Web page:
Be a sweetheart, find ways to reunite loved ones separated by Covid-19

On Wednesday, I sent my five-year-old to his kindergarten and headed straight to work.

By the time I got home, he was fast asleep.

On that day, I only had some 50-odd minutes with him – trying to wake him up, getting him to brush his teeth, making sure he ate his breakfast, bathing him, and driving him to the kindy.

I missed him terribly.

Now, imagine those who have not seen their loved ones since the first lockdown was imposed in Malaysia in March 2020.

I can’t.

In September 2020, this news website reported that ‘Love Is Not Tourism Malaysia’ had submitted a petition and supporting documents to the Prime Minister’s Office asking for consideration for a “sweetheart visa” to reunite families who have not been able to see each other due to the Covid-19 pandemic.

“Sweetheart visas” are common in European countries as a means to allow husbands, wives and other loved ones to visit each other despite a strict travel ban.

What has happened since?

Malaysia experienced two state elections and a change in leadership in Putrajaya. But for unmarried couples (and some with children), they remained in limbo.

I’ve been tagged on Twitter regarding the plight of these poor souls. I feel for them. They have been tagging many other individuals too, complete with pictures of people holding up heart-wrenching messages. It’s sad.

The fear, of course, is if more individuals were allowed into the country, the number of Covid-19 cases could surge. However, this could be mitigated as partners flying in would be forced to observe quarantine rules if they wanted to head home.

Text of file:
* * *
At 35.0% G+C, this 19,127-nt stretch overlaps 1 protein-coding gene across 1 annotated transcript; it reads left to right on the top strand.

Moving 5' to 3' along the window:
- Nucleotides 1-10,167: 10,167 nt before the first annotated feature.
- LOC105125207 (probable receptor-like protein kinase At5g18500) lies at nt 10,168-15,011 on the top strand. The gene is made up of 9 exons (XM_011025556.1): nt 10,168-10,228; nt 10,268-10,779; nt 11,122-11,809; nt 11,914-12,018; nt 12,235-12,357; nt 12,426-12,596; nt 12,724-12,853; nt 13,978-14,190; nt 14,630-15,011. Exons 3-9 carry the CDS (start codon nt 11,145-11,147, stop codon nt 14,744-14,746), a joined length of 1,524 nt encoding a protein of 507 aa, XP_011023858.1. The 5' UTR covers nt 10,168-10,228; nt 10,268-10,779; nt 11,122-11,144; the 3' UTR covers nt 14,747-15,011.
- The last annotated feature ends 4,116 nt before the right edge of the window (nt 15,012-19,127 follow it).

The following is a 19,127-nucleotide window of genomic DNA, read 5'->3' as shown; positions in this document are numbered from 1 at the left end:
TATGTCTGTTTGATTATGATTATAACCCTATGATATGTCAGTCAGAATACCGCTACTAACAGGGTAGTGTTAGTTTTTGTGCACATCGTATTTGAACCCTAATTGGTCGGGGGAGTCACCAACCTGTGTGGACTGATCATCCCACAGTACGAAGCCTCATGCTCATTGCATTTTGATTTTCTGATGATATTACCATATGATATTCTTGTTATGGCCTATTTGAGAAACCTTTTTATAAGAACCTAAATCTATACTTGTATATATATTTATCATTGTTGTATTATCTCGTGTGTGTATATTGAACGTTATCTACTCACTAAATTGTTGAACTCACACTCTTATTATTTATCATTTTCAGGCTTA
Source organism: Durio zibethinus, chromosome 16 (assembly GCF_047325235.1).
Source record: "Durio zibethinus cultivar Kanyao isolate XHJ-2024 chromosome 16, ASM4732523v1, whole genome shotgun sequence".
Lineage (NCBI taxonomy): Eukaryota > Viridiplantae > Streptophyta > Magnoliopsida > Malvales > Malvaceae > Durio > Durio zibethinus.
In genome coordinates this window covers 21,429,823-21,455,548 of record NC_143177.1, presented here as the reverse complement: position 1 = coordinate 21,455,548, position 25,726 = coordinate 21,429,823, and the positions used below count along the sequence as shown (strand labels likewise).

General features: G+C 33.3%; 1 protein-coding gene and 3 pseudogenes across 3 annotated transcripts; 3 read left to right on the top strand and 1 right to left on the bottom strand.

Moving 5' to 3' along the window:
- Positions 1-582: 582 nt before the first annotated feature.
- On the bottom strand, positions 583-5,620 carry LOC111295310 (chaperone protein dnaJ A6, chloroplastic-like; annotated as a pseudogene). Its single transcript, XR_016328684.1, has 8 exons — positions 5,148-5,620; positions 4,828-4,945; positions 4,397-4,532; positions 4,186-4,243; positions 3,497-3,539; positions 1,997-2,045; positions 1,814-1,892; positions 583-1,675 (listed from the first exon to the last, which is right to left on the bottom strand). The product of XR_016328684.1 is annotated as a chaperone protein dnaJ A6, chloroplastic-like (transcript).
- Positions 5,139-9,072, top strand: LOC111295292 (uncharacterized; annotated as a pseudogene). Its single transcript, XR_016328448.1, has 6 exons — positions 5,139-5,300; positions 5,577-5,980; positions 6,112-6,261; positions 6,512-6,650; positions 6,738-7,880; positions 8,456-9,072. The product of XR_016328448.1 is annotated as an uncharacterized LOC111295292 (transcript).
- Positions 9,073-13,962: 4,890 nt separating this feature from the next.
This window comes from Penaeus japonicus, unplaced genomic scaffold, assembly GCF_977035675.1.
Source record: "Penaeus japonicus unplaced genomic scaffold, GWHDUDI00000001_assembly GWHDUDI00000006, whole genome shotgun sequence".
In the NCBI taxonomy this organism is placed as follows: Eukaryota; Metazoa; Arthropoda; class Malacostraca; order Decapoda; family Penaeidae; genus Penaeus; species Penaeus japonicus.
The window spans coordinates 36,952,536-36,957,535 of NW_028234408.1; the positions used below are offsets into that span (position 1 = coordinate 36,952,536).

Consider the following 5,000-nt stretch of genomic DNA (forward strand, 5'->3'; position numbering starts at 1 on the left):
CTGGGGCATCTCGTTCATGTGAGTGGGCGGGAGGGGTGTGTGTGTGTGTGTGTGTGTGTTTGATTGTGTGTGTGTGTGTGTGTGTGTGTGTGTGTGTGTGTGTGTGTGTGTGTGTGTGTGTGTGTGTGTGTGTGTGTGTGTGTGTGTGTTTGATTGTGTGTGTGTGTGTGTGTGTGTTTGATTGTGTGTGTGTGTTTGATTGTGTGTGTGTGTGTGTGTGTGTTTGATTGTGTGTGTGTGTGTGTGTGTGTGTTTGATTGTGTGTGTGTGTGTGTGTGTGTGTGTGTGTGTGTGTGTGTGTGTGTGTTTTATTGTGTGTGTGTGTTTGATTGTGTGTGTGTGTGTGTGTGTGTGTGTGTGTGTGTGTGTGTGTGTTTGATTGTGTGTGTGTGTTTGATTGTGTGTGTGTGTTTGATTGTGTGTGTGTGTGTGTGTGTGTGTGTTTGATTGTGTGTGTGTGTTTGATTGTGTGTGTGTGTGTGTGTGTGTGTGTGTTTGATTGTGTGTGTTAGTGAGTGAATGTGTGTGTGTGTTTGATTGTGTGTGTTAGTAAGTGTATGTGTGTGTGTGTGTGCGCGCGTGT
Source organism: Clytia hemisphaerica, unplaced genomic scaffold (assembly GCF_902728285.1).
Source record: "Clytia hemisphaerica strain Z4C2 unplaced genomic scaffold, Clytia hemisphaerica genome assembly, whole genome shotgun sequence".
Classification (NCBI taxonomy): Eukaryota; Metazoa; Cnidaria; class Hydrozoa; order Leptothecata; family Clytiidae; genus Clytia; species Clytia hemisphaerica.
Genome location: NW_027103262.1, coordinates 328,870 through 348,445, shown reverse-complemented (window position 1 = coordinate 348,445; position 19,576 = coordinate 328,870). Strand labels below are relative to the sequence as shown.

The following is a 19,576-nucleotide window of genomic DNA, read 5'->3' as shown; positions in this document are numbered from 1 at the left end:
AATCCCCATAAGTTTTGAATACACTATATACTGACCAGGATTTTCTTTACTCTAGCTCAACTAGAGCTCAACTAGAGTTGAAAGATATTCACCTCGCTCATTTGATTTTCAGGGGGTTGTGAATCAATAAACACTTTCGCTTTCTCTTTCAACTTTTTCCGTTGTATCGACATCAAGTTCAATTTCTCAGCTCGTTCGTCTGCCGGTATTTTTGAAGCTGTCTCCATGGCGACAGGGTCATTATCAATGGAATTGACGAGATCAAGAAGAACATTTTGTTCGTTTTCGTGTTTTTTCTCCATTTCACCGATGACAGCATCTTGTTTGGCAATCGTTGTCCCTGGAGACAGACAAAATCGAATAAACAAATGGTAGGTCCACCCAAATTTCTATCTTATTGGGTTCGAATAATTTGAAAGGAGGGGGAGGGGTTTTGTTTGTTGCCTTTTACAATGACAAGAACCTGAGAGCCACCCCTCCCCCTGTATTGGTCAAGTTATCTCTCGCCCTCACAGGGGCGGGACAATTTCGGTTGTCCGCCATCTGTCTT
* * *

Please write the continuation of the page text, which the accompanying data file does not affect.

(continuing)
If business travellers are allowed in, why not loved ones?

The other fear is that a “sweetheart visa” could be subject to abuse. If one has no official documentation to prove his or her relationship with the other half, that would constitute a “friend” visiting from abroad, and not a life partner. Similar to the concept of a tourist entering Malaysia.

But that didn’t stop many countries in Europe and even Singapore from allowing “partners” and their children in.

In September 2020, the Immigration and Checkpoints Authority in Singapore added a new “spouse-to-be” category for unmarried partners who wanted to enter the island nation.

The category allowed foreigners in a relationship with Singapore citizens, or even their permanent residents, to fly over to the republic on a short-term visit pass.

Land travel between Singapore and Malaysia will finally reopen from Nov 29, but only for long-term pass holders.

Malaysia had initially planned to open up the borders by December, but the timeline had been pushed back somewhat, to January. The next two weeks or so would also be equally crucial, due to the anticipated Covid-19 surge from the Melaka election that took place yesterday.

The safety of Malaysians must always be the priority. But let’s have a heart and find ways to reunite loved ones.

Love is certainly not tourism, Malaysia.

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